Courtesy of The Joint Blog
A new study published by the journal J-Stage, and funded by the Ministry of Education, Culture, Sports, Science and Technology of Japan, has found that cannabinoids - whether THC, CBD or CBDV - were effective at blocking a certain enzyme which is known to cause cancer, and is produced in large amount when cigarettes are consumed.
"These results suggest that the pentylresorcinol structure in CBD may have structurally important roles in direct CYP1A1 inhibition, although the whole structure of CBD is required for overall inhibition", according to researchers.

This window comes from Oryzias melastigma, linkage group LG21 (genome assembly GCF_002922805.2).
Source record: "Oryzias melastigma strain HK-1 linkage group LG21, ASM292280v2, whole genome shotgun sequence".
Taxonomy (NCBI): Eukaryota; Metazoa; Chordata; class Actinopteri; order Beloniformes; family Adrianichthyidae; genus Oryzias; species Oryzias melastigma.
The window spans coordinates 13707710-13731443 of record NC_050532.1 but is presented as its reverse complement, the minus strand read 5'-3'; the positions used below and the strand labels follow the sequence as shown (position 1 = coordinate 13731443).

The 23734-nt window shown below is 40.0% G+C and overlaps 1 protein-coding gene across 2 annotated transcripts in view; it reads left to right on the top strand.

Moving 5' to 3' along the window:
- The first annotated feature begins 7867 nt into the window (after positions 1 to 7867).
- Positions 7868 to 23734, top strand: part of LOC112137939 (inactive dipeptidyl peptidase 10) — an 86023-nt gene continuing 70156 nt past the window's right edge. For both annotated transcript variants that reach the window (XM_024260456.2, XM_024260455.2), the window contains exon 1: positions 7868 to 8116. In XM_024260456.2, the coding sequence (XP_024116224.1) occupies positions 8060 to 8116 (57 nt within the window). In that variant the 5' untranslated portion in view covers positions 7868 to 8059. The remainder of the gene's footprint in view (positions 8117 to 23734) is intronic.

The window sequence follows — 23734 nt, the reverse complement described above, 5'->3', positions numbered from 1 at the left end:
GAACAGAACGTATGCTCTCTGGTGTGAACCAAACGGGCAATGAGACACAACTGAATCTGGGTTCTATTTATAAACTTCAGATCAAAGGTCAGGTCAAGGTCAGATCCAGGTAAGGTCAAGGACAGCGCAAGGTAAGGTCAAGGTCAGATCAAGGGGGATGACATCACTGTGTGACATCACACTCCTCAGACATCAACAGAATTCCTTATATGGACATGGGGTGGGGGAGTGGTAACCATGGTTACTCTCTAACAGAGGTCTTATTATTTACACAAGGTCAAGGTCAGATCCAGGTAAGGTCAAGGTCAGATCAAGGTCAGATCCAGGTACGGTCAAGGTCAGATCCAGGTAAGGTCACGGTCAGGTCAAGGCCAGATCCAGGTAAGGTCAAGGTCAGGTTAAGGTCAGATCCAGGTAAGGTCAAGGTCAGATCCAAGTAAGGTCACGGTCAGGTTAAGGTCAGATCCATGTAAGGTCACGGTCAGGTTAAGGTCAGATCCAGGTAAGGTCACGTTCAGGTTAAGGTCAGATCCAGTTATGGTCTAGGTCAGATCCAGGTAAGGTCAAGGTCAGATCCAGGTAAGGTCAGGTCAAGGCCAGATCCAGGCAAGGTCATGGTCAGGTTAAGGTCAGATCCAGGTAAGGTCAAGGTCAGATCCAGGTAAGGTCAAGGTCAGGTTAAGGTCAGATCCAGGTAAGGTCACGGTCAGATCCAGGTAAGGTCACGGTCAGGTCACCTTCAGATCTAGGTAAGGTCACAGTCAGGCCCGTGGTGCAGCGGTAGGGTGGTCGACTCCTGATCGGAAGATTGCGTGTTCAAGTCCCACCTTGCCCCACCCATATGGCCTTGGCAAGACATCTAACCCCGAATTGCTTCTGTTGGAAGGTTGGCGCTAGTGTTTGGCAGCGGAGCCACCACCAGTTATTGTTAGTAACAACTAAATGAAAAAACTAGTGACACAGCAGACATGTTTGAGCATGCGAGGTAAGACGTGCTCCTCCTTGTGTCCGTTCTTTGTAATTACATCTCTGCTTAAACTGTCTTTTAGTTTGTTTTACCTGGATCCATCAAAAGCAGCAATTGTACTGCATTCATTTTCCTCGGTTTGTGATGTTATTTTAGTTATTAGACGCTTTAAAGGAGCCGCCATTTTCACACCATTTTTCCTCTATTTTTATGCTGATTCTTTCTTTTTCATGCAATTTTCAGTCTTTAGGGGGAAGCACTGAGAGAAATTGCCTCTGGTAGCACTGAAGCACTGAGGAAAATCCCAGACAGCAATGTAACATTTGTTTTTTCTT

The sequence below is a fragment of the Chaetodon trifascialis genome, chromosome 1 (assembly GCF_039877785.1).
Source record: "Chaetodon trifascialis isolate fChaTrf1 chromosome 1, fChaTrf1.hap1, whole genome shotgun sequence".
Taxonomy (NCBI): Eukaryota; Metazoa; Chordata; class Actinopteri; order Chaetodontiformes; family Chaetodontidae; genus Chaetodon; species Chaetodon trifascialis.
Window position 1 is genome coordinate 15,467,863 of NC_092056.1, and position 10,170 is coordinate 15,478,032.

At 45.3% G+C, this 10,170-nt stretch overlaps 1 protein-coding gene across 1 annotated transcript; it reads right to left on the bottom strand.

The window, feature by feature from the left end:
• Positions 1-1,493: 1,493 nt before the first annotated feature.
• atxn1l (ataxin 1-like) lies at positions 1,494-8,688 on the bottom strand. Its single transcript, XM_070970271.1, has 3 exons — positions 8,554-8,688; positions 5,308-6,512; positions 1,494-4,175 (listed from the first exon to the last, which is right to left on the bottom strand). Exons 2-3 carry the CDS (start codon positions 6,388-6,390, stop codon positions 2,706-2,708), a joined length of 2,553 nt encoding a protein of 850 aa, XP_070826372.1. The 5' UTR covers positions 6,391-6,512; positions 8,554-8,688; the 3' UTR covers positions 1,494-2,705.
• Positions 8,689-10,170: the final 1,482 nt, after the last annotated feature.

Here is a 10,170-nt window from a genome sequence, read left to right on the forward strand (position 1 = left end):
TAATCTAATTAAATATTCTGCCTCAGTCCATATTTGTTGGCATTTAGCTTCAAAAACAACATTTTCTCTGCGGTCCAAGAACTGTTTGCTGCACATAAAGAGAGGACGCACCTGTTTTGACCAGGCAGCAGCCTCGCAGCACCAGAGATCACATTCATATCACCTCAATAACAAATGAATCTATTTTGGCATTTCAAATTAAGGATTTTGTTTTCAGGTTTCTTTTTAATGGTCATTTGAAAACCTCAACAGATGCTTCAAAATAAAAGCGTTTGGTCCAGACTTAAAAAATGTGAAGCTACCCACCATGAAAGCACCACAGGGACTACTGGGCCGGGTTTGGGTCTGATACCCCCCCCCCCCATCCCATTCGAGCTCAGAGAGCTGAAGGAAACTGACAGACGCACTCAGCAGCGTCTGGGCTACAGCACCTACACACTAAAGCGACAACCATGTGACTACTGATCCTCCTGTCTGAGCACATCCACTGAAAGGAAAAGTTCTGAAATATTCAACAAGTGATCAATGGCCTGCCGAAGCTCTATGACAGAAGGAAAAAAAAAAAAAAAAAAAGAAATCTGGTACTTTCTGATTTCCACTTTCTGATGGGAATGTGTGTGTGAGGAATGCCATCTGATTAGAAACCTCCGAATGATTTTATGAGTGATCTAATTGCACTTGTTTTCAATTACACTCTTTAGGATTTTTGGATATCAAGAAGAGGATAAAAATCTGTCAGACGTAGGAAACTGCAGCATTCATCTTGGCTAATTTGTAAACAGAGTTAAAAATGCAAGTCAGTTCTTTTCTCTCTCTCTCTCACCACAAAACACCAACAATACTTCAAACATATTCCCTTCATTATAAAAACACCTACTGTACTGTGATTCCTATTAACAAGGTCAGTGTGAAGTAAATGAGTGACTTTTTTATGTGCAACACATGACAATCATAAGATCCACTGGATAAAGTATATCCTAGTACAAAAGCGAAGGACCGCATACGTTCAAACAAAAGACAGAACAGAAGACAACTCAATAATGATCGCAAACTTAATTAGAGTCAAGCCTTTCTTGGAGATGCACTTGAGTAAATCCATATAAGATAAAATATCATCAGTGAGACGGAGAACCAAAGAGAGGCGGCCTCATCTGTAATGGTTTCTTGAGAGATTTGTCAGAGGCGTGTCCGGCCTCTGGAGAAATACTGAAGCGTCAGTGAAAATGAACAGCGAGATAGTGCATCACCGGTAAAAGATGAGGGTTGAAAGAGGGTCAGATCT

CYP1A1 is an enzyme which isn't dangerous at low-levels, but is produced in large quantities when someone smokes cigarettes; at large doses, the enzyme has been linked to cancer.
Researchers state that; "Accordingly, CBD and its related compounds, which are potent inhibitors of CYP1A1 activity, would be useful as a lead compound in anticancer chemotherapy."